– Gifts between spouses, as long as they are married or in a civil partnership, as long as they live in the UK.
– Gifts to registered charities.
– Rewards for political parties, provided they have at least two MPs for special seats or a certain number of votes.
– Gifts to heritage organizations, such as the National Trust.
– Gifts worth less than the annual gift allowance of £3,000, which everyone can give free of inheritance tax for the tax year.
£3,000 can be given to one person, or split between several people. If you do not use the allowance, or the full allowance for the previous tax year, then you can add it to the current tax year.
Inheritance tax: My 86-year-old grandfather makes large cash gifts to family members – what are the rules?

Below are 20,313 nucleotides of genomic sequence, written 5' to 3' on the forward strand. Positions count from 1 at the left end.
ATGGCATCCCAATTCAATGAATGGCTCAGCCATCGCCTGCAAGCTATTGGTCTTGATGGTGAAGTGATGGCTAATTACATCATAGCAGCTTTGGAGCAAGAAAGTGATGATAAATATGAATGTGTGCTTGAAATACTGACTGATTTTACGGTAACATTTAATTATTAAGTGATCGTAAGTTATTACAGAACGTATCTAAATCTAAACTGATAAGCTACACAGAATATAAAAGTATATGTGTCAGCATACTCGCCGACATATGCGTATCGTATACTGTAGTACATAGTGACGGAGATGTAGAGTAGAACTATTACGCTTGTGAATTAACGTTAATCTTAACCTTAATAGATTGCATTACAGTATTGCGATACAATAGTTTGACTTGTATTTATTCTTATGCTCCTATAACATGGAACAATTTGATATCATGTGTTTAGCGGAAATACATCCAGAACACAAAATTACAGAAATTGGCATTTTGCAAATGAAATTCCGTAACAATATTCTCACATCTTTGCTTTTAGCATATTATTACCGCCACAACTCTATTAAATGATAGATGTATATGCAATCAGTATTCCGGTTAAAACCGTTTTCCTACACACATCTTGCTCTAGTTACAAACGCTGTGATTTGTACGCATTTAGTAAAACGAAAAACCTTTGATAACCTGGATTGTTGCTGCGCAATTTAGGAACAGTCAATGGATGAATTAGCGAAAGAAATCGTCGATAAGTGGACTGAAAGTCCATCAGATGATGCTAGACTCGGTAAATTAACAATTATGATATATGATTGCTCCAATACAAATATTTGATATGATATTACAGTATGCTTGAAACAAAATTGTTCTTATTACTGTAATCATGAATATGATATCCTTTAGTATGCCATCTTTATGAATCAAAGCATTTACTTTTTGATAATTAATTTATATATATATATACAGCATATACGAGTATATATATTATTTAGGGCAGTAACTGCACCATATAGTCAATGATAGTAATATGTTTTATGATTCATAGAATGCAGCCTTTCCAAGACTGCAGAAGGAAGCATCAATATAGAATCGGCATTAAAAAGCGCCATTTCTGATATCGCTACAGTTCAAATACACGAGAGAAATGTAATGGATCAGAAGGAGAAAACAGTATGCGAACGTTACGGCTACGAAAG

That means you can take out up to £6,000 in that tax year, but if you don’t use the full amount from the previous year you will lose it. All rewards are deducted against the original allowance first.
– Gifts given on special occasions. Each tax year you can also make gifts during a marriage or civil partnership: up to £5,000 per child (including adopted or step children); up to £2,500 per grandchild (or distant descendant); up to £1,000 for anyone else.
You can also combine allowances, for example you can give £5,000 for a marriage and spend your £3,000 on the same person at the same time.
– Gifts worth less than the limited gift allowance, which allows you to make as many gifts of up to £250 per person as you want each tax year, as long as you have not used another gift allowance for the same person in the same tax year. .
– Gifts given on birthdays and Christmas, which come out of your regular income (see below what it means).